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How can I do this:

class Foo {
  public static Foo get() throws Exception {
    ClassLoader cl = new URLClassLoader(new URL[]{"foo.jar"}, null); // Foo.class is in foo.jar
    return (Foo)cl.loadClass("Foo").newInstance(); // fails on class cast
  }
}

What I need is for the JVM to consider the Foo instance from cl as if it is an instance of Foo from the classloader of the executing code.

I have seen these approaches, none of them good for me (the above example is a toy example):

  1. Load the class (or a separate interface) by a class loader that is a parent of both the calling code and created classloader
  2. Serialize and deserialize the object.
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3 Answers 3

up vote 9 down vote accepted

Not possible. Class identity consists of the fully qualified name and the class loader.

Casting an object to a class with the same name loaded by different classloaders is no different than trying to cast a String to Integer, because those classes really could be completely different despite having the same name.

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So if we can't even cast these new instances, how can we utilize them? If all we can do is Object obj = cl.loadClass("Foo").newInstance();, then how do we call the methods of the new instance of Foo? –  Pacerier Aug 22 at 15:39
    
@Pacerier: well, you could use reflection. But a more practical case is to have the classes extend classes or implement interfaces from a parent classloader in the delegation hierarchy that are also available to the rest of the code. But in the example code, there is no parent classloader (second parameter to the constructor is null)... –  Michael Borgwardt Aug 22 at 15:50
    
Will the performance of the second option be faster than using reflection? Or is it true that it internally uses reflection anyway? –  Pacerier Aug 23 at 6:14
    
@Pacerier: the second option works exactly like classes from the same classloader would, so it's faster than using reflection; but that gap has been narrowing with every new version of the JVM anyway. –  Michael Borgwardt Aug 23 at 6:49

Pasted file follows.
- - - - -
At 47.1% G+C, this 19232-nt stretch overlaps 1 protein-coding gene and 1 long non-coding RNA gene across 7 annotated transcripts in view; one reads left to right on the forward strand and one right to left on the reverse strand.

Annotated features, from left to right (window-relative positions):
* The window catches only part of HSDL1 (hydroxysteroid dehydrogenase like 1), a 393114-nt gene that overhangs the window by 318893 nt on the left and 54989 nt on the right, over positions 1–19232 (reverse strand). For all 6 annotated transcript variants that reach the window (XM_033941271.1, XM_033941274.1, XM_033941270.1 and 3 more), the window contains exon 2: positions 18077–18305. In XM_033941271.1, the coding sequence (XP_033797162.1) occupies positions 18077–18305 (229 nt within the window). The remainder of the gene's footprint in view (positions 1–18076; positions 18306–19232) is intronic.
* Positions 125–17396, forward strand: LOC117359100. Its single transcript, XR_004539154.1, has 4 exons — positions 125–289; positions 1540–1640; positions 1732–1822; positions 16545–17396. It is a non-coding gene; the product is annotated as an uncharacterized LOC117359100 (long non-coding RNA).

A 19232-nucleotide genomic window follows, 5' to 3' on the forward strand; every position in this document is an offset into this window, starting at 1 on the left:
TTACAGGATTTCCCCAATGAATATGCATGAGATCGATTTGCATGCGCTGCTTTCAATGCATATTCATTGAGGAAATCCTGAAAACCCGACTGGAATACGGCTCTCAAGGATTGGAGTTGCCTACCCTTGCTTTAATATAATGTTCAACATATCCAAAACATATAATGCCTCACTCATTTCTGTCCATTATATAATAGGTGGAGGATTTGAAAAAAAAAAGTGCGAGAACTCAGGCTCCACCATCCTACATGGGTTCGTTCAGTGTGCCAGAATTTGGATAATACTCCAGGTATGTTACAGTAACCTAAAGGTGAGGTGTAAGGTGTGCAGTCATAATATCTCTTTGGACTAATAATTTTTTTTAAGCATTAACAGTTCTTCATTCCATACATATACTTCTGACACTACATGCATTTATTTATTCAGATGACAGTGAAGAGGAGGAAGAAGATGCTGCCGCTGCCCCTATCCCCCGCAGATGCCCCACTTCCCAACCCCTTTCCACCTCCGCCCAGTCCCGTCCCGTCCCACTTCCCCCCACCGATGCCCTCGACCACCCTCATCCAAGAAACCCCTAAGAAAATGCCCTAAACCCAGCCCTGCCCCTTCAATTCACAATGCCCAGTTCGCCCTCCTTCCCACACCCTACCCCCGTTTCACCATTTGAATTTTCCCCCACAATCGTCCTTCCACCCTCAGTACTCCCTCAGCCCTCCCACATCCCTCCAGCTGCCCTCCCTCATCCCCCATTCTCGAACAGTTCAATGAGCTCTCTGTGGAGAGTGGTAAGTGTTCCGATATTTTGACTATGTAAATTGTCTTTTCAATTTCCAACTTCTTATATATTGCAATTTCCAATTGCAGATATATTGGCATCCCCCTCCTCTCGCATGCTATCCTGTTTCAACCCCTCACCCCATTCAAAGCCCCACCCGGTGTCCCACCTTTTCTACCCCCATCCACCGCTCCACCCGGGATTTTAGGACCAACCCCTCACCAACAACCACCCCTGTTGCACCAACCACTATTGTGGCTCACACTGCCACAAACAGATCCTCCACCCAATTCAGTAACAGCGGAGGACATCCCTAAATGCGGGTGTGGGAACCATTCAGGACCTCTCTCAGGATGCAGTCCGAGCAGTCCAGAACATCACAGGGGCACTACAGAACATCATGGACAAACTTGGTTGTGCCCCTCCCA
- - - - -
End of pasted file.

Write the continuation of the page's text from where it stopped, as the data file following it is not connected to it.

Perhaps something using interfaces and java.lang.reflect.Proxy would suit your preferences. Using an InvocationHandler that finds and invokes the relevant method on the target class. (Note, any mobile-code security you have will be shot through if you do this.)

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I just spent the last two days struggling with this exact issue and I finally got around the problem by using java reflection:

// 'source' is from another classloader
final Object source = events[0].getSource();

if (source.getClass().getName().equals("org.eclipse.wst.jsdt.debug.internal.core.model.JavaScriptThread")) {

    // I cannot cast to 'org.eclipse.wst.jsdt.debug.internal.core.model.JavaScriptThread'
    // so I invoke the method 'terminate()' manually
    Method method = source.getClass().getMethod("terminate", new Class[] {});
    method.invoke(source, new Object[] {});
}

Hope this helps someone.

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How can we do this without reflection? If every single method of every single object loaded by our classloader needs to be called via reflection, wouldn't that severely bog down the entire program? –  Pacerier Aug 22 at 15:41

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